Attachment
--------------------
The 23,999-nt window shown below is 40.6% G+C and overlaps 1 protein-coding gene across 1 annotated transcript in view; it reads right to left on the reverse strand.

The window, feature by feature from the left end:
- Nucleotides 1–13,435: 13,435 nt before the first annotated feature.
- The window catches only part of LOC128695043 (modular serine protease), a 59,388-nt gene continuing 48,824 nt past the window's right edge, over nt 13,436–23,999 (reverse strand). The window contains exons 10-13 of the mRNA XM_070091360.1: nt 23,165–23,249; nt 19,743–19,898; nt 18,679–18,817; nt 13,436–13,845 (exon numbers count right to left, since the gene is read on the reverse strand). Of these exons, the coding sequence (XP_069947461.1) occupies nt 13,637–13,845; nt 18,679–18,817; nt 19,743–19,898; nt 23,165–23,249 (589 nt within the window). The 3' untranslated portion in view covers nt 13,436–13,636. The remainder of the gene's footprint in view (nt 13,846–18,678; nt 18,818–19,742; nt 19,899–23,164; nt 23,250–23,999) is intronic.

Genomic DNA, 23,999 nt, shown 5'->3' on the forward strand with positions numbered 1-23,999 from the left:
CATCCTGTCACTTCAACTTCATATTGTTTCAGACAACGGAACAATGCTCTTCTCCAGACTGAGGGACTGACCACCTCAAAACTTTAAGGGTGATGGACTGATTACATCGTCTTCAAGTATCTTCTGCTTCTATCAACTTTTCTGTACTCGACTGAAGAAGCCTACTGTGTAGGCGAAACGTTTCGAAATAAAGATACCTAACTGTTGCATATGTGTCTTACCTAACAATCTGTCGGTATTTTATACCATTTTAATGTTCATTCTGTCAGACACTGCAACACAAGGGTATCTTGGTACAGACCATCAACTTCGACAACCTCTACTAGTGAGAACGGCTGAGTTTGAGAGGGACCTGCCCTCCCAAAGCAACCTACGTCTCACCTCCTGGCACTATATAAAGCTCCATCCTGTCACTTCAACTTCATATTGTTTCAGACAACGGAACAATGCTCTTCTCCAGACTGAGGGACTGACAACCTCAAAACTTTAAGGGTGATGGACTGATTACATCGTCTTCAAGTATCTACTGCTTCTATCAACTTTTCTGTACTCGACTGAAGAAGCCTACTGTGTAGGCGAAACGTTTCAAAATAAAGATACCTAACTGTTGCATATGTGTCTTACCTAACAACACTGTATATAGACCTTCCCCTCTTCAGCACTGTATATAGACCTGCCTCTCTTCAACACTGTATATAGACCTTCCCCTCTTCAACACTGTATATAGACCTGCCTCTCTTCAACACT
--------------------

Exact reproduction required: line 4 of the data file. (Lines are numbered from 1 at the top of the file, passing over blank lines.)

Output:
- The window catches only part of LOC128695043 (modular serine protease), a 59,388-nt gene continuing 48,824 nt past the window's right edge, over nt 13,436–23,999 (reverse strand). The window contains exons 10-13 of the mRNA XM_070091360.1: nt 23,165–23,249; nt 19,743–19,898; nt 18,679–18,817; nt 13,436–13,845 (exon numbers count right to left, since the gene is read on the reverse strand). Of these exons, the coding sequence (XP_069947461.1) occupies nt 13,637–13,845; nt 18,679–18,817; nt 19,743–19,898; nt 23,165–23,249 (589 nt within the window). The 3' untranslated portion in view covers nt 13,436–13,636. The remainder of the gene's footprint in view (nt 13,846–18,678; nt 18,818–19,742; nt 19,899–23,164; nt 23,250–23,999) is intronic.